A recent blunder by Transport for London has led to the compensation of 35 van operators who were wrongly advised their vehicles no longer met the requirements of the London Low Emission Zone.
The scheme, introduced in January 2012, is a method of encouraging the most polluting commercial vehicles driving around Greater London clean up their act. To drive through the capital without paying a charge, commercial vehicles must meet certain emissions standards which limit the amount of air pollution they produce.
In consultation with the 35 van operators in question, Transport for London advised their vehicles should either be modified or replaced to avoid paying the £100 charge or £500 fine for entering the zone. However, this advice was incorrect, as it transpired that the vans in question were already compliant or were outside of the scheme’s remit.
Five of the van owners who had replaced their vans as a direct result of the false information approached their local government ombudsman with their grievances.
The ombudsman, Dr Jane Martin, found that Transport for London had made ‘fundamental errors’ when it came to assessing the vehicles’ compliance with the regulations as well as neglecting to advise the van operators to make their own checks.
The ombudsman ruled that although Transport for London had attempted to inform vehicle owners which vans were affected by the changes to the London Emission Zone, some of the information they provided was inaccurate and caused the vehicle owners unnecessary expense.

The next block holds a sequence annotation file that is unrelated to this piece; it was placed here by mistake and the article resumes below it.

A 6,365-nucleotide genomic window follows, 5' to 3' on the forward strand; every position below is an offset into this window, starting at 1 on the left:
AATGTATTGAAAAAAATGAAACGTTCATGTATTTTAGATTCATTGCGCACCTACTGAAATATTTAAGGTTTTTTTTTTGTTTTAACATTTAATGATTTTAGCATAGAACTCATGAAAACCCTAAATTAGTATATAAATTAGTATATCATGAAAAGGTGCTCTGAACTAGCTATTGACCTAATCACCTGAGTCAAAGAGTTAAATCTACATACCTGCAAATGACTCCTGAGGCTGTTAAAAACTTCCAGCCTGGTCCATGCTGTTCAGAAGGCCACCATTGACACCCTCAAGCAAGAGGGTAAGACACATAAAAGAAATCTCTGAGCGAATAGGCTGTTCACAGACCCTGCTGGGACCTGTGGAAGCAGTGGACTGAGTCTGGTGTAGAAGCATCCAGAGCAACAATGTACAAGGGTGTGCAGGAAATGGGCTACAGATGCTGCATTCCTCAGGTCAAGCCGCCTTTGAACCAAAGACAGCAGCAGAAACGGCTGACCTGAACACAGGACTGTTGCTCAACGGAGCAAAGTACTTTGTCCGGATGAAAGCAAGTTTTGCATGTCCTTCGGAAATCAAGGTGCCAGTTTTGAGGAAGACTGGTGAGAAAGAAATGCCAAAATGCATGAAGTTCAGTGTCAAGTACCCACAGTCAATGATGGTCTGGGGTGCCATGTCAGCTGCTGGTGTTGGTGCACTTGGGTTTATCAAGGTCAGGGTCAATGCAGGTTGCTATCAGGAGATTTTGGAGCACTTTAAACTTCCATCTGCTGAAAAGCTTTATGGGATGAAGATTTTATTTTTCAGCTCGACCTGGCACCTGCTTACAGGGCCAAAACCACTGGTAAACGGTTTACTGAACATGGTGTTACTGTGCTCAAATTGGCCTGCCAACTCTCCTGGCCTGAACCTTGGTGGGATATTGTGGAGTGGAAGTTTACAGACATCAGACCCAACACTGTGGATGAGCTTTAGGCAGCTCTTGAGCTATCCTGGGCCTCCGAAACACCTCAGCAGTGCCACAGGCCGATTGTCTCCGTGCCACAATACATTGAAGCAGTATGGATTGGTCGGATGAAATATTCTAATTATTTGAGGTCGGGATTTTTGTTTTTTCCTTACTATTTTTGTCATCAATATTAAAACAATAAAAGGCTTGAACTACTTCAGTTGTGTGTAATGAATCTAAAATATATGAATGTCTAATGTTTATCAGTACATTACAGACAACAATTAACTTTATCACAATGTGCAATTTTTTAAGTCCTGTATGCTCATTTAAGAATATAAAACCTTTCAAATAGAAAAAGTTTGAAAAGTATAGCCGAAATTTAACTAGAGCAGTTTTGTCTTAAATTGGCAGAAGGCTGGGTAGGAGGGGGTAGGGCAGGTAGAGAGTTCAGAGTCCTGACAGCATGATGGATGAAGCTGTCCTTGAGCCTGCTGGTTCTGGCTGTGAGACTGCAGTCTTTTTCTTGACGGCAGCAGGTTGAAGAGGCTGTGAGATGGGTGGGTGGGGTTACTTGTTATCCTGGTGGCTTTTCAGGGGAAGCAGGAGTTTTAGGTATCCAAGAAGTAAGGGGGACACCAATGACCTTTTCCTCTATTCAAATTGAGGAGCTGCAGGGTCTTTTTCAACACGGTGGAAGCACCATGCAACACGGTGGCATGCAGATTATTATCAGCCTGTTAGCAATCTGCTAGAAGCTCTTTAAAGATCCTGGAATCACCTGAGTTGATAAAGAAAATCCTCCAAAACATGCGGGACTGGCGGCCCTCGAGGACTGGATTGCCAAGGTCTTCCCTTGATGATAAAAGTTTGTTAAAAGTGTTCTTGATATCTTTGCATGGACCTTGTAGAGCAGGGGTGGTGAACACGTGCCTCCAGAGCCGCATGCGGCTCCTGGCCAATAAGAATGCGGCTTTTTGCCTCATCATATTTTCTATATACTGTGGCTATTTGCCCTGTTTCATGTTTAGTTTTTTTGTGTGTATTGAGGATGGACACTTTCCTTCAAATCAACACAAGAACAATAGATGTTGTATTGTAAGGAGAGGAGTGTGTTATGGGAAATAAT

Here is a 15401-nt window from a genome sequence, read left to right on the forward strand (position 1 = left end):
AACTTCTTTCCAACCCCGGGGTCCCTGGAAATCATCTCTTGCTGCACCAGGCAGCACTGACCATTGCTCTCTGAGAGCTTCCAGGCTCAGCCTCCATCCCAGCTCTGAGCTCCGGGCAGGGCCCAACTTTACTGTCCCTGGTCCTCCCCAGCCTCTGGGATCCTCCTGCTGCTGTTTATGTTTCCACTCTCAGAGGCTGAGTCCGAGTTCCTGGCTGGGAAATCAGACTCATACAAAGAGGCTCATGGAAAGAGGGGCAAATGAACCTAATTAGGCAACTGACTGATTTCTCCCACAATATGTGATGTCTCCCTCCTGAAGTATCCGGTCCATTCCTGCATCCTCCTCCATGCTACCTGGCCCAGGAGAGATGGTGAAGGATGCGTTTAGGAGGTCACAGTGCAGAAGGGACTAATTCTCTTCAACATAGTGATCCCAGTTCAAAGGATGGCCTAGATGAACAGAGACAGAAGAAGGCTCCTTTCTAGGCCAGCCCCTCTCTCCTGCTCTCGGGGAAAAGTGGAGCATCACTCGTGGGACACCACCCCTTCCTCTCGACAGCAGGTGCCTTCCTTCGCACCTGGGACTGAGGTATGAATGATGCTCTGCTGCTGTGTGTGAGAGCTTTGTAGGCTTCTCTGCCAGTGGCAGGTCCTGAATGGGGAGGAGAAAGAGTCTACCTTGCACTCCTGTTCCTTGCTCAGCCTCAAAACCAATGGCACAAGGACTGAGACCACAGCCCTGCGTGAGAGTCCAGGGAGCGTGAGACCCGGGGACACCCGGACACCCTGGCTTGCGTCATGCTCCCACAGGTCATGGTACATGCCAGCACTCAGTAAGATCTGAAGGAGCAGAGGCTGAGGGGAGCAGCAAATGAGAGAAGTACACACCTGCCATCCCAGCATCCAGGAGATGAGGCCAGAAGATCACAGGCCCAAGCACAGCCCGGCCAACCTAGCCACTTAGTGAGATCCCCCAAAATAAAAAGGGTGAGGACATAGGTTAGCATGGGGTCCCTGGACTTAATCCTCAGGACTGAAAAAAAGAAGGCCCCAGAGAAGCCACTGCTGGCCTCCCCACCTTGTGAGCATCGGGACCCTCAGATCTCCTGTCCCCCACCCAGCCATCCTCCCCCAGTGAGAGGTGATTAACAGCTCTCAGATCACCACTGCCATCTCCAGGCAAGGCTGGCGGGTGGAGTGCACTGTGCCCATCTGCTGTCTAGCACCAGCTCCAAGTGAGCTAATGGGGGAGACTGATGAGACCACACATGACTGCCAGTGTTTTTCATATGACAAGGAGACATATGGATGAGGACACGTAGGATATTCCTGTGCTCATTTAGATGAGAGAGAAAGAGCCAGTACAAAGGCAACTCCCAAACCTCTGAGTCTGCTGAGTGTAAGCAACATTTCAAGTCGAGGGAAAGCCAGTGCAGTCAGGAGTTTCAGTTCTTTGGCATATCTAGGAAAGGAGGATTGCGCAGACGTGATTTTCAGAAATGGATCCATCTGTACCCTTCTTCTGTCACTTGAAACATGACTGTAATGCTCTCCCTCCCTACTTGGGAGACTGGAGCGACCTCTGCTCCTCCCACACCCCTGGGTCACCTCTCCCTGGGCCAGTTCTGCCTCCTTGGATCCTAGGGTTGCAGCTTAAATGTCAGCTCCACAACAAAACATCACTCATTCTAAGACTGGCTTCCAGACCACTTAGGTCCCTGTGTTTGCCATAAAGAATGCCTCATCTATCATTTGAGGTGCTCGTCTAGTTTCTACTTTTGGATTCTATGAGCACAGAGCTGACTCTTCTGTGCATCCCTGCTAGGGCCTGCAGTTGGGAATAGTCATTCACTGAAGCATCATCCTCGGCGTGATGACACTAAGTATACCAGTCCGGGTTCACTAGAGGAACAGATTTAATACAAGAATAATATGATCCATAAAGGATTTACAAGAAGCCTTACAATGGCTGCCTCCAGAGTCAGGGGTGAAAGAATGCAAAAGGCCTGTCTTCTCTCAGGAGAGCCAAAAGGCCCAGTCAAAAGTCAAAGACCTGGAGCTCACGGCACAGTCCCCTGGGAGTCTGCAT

Given the ombudsman’s findings, Transport for London agreed to pay a total of £40,000 compensation to the five operators, with a £10,000 payout to one business which had replaced seven of its fleet of vans, only to discover they had been compliant with Low Emission Zone regulations all along. The ombudsman also recommended Transport for London compensates the other 30 van owners who contacted them with their complaints.
A spokesman for Transport for London, said: “We were heavily reliant on information provided by Government agencies and vehicle manufacturers. Unfortunately, in a small number of cases the information we received was not accurate, resulting in a few operators paying for changes which were not necessary”.
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